About 68% of American adults get some news from social media, according to Pew. And Facebook is now the second-largest news provider when measured in terms of share of Americans’ attention, according to a University of Chicago study.
Meanwhile, the news industry has been in a state of crisis, with newsroom employment falling 51% between 2008 and 2019, and more than half of America’s counties now lacking a daily local paper. In the digital age, online advertising largely could support journalism just as regular advertising did in the past. But Facebook and Google account for 85% to 90% of the growth of the more than $150 billion North American and European digital advertising market, according to Jason Kint, CEO of Digital Content Next, a main trade association for publishers. In 2019, Facebook made roughly $1.2 billion a week from ad revenue alone. Not only is a strong press critical to combat deceptive propaganda, but the very same business model that sucks away news publishers’ revenue also helps disinformation and polarization thrive.
The platforms have made some policy changes purporting to lessen disinformation and election interference. Facebook announced it is blocking new political and issue ads the week before the election, while allowing existing ads to continue to run, and it will take measures to combat voter suppression, like partnering with state election authorities to remove false claims about voting. Google-owned YouTube has promised to remove videos that include deceptive information about voting, and Google has said it launched two features in Search that offer information about voting. Twitter has rolled out changes like labeling misleading tweets and removing tweets meant to incite election interference. But a recent study by the German Marshall Fund found that “the level of engagement with articles from outlets that repeatedly publish verifiably false content has increased 102 percent since the run-up to the 2016 election.” The platforms’ problems are nowhere near solved.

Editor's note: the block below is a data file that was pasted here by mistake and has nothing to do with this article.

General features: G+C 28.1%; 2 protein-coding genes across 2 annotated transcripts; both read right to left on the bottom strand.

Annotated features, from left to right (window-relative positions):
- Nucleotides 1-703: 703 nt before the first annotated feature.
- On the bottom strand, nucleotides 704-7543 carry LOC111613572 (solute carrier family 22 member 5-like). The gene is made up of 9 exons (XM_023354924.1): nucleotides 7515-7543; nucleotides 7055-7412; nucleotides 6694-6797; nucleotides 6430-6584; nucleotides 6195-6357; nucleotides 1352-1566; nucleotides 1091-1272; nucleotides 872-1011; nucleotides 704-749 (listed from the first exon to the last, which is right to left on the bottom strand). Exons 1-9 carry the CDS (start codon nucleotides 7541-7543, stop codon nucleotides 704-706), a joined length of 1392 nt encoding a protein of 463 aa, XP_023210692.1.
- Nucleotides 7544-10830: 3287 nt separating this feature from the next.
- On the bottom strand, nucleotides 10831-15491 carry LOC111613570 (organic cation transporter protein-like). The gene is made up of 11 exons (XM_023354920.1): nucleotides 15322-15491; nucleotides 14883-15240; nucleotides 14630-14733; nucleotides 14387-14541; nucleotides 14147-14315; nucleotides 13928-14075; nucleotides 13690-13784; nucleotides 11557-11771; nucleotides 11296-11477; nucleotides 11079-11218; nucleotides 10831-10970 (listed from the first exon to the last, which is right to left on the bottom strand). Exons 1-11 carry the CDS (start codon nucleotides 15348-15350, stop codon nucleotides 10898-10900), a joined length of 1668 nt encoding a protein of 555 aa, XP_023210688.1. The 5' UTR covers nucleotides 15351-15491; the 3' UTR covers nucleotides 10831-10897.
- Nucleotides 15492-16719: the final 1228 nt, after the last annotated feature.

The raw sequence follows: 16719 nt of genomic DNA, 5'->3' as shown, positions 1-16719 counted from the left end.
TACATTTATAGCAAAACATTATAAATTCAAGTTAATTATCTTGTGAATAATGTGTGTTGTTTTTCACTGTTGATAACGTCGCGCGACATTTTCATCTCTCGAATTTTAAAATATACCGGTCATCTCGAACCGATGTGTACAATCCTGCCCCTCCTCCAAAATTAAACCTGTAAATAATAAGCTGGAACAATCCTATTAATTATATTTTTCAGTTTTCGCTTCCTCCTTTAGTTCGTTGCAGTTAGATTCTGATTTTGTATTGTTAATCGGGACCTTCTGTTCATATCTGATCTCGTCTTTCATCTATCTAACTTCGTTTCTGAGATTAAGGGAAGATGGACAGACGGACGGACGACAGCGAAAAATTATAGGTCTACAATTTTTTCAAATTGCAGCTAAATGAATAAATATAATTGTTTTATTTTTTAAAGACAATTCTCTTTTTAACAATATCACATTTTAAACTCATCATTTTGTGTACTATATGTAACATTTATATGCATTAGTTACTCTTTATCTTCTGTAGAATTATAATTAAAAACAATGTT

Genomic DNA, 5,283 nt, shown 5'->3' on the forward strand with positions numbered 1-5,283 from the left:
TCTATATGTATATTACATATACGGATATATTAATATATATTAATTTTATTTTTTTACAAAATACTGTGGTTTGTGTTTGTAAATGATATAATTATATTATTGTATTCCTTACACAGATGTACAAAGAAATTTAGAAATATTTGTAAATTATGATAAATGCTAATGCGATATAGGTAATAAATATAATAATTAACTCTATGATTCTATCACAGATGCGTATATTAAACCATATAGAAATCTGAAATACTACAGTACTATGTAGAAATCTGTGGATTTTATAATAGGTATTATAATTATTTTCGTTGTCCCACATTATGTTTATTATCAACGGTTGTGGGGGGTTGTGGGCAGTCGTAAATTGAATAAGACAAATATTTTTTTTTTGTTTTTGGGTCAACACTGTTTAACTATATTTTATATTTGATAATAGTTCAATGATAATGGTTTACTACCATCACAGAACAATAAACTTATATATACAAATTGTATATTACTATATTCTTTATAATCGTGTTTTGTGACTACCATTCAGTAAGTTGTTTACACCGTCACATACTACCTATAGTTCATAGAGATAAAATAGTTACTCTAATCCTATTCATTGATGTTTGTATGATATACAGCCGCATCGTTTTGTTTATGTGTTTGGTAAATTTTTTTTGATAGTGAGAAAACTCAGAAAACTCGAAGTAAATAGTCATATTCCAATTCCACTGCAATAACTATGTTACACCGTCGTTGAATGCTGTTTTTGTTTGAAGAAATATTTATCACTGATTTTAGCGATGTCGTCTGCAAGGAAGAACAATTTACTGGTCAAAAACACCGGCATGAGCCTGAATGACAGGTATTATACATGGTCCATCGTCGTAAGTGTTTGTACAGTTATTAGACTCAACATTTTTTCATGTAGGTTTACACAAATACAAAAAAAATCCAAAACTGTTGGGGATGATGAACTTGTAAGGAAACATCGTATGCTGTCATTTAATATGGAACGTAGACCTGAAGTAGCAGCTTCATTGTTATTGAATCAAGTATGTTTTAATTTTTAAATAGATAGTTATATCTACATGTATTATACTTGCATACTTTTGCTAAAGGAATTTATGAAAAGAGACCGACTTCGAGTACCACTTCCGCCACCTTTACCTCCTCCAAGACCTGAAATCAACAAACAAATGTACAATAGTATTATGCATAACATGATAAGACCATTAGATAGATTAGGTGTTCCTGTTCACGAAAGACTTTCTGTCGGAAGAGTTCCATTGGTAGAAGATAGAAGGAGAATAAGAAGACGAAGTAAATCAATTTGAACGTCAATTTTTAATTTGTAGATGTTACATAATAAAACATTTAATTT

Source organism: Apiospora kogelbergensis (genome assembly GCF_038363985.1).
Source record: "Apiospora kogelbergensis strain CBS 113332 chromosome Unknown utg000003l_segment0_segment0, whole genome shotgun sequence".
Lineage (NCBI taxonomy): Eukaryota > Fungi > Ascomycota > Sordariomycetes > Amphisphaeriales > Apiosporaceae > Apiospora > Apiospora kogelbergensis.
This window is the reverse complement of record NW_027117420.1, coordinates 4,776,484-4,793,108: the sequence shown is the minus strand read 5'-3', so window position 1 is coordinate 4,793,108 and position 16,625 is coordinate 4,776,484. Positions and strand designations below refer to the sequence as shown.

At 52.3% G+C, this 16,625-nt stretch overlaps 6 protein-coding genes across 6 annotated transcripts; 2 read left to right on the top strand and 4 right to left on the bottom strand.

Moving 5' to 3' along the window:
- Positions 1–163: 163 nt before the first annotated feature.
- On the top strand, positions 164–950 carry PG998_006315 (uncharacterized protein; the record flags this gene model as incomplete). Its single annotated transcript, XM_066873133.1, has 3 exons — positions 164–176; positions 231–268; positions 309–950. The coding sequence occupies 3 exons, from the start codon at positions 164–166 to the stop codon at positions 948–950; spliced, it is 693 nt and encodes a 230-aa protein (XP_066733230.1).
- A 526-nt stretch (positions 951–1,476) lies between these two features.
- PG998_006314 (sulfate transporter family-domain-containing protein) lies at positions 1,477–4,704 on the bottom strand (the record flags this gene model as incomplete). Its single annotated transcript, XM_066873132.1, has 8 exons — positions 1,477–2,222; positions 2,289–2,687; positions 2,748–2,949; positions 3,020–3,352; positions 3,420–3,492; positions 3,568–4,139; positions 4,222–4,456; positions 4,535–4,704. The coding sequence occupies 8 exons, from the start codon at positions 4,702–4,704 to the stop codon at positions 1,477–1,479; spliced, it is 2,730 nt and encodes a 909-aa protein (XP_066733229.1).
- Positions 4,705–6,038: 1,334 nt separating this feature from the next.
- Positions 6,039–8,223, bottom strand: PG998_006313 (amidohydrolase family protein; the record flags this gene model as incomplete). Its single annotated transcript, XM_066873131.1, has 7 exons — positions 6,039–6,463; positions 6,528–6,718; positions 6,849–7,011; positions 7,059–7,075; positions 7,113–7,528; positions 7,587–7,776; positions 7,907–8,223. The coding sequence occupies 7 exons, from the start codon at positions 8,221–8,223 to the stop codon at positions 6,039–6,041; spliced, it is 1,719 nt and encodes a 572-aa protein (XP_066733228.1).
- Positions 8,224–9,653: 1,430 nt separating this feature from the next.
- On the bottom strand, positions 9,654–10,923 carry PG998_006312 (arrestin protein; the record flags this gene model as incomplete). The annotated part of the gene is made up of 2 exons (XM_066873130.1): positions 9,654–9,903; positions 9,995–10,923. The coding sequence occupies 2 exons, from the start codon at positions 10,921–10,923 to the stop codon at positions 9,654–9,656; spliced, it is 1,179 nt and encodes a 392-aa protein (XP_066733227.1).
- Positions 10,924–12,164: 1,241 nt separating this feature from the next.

As a result of their extensive data collection, the platforms have so much data on each individual user, and on millions of people who are like them, that their algorithms can target individuals based on their particular vulnerabilities — precisely identifying which people are most likely to be susceptible to, as one investigative report found, “pseudoscience,” like coronavirus misinformation.
Facebook and Google have grown their data collection capabilities through a series of mergers (think Google’s purchases of DoubleClick, Admob, YouTube and Android; and Facebook’s acquisitions of Instagram and WhatsApp). In turn, their data collection furthers their monopoly power and is the reason they dominate digital advertising. The platforms can track you and then allow other parties to hyper-target ads and content at you based on that surveillance.